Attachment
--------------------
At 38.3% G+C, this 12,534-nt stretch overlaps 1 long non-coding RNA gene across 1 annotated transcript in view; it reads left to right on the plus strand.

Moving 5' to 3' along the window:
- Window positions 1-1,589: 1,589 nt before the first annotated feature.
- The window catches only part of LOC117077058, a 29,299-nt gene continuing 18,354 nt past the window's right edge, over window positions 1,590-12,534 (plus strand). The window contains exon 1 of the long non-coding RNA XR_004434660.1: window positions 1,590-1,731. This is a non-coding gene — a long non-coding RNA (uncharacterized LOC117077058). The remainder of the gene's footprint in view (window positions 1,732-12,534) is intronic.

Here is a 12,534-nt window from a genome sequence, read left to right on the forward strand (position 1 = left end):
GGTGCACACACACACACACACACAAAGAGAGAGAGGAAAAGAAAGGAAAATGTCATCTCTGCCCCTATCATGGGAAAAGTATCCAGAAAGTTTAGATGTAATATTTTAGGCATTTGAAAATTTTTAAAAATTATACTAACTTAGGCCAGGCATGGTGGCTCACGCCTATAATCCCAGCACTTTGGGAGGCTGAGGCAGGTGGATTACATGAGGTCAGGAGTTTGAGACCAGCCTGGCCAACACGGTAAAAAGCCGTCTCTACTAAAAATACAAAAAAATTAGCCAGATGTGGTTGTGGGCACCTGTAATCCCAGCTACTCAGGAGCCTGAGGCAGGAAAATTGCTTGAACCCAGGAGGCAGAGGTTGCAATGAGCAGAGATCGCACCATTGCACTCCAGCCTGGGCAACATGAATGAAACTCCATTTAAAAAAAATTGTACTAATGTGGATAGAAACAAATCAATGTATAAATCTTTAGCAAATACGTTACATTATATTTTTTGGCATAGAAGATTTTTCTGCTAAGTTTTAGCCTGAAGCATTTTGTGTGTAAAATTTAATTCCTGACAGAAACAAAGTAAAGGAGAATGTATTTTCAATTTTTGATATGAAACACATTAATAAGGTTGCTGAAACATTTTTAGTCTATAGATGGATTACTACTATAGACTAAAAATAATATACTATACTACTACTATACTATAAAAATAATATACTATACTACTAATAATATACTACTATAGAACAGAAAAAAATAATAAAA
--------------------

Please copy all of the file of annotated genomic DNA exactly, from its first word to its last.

At 38.3% G+C, this 12,534-nt stretch overlaps 1 long non-coding RNA gene across 1 annotated transcript in view; it reads left to right on the plus strand.

Moving 5' to 3' along the window:
- Window positions 1-1,589: 1,589 nt before the first annotated feature.
- The window catches only part of LOC117077058, a 29,299-nt gene continuing 18,354 nt past the window's right edge, over window positions 1,590-12,534 (plus strand). The window contains exon 1 of the long non-coding RNA XR_004434660.1: window positions 1,590-1,731. This is a non-coding gene — a long non-coding RNA (uncharacterized LOC117077058). The remainder of the gene's footprint in view (window positions 1,732-12,534) is intronic.

Here is a 12,534-nt window from a genome sequence, read left to right on the forward strand (position 1 = left end):
GGTGCACACACACACACACACACAAAGAGAGAGAGGAAAAGAAAGGAAAATGTCATCTCTGCCCCTATCATGGGAAAAGTATCCAGAAAGTTTAGATGTAATATTTTAGGCATTTGAAAATTTTTAAAAATTATACTAACTTAGGCCAGGCATGGTGGCTCACGCCTATAATCCCAGCACTTTGGGAGGCTGAGGCAGGTGGATTACATGAGGTCAGGAGTTTGAGACCAGCCTGGCCAACACGGTAAAAAGCCGTCTCTACTAAAAATACAAAAAAATTAGCCAGATGTGGTTGTGGGCACCTGTAATCCCAGCTACTCAGGAGCCTGAGGCAGGAAAATTGCTTGAACCCAGGAGGCAGAGGTTGCAATGAGCAGAGATCGCACCATTGCACTCCAGCCTGGGCAACATGAATGAAACTCCATTTAAAAAAAATTGTACTAATGTGGATAGAAACAAATCAATGTATAAATCTTTAGCAAATACGTTACATTATATTTTTTGGCATAGAAGATTTTTCTGCTAAGTTTTAGCCTGAAGCATTTTGTGTGTAAAATTTAATTCCTGACAGAAACAAAGTAAAGGAGAATGTATTTTCAATTTTTGATATGAAACACATTAATAAGGTTGCTGAAACATTTTTAGTCTATAGATGGATTACTACTATAGACTAAAAATAATATACTATACTACTACTATACTATAAAAATAATATACTATACTACTAATAATATACTACTATAGAACAGAAAAAAATAATAAAA